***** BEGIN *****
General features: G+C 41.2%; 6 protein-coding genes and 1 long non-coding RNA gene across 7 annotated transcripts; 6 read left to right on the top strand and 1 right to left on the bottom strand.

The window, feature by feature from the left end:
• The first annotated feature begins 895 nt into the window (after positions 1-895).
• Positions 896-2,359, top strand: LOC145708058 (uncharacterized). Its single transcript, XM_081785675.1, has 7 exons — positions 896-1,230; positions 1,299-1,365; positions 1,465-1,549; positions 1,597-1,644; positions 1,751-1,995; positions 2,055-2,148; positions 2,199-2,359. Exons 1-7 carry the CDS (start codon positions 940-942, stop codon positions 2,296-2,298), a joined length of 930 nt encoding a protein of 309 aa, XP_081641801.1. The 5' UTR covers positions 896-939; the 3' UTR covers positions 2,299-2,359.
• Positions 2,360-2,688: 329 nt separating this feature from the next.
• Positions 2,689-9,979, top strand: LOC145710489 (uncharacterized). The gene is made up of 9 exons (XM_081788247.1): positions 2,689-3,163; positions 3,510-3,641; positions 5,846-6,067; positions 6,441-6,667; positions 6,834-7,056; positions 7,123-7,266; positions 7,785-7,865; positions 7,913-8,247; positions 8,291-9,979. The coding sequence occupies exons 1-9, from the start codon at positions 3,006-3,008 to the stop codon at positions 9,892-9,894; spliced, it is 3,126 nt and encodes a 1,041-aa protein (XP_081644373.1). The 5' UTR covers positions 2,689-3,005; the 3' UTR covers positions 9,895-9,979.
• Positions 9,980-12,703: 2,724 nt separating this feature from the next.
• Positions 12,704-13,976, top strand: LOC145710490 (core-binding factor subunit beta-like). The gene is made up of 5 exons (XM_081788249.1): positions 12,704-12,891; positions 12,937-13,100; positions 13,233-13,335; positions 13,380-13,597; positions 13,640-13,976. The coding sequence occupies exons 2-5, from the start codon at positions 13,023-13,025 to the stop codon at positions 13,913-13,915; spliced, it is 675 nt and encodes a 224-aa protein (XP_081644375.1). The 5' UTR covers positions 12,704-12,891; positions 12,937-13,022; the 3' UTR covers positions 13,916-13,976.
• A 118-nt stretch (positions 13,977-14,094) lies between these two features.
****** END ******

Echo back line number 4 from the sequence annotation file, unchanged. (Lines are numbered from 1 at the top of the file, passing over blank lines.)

• Positions 896-2,359, top strand: LOC145708058 (uncharacterized). Its single transcript, XM_081785675.1, has 7 exons — positions 896-1,230; positions 1,299-1,365; positions 1,465-1,549; positions 1,597-1,644; positions 1,751-1,995; positions 2,055-2,148; positions 2,199-2,359. Exons 1-7 carry the CDS (start codon positions 940-942, stop codon positions 2,296-2,298), a joined length of 930 nt encoding a protein of 309 aa, XP_081641801.1. The 5' UTR covers positions 896-939; the 3' UTR covers positions 2,299-2,359.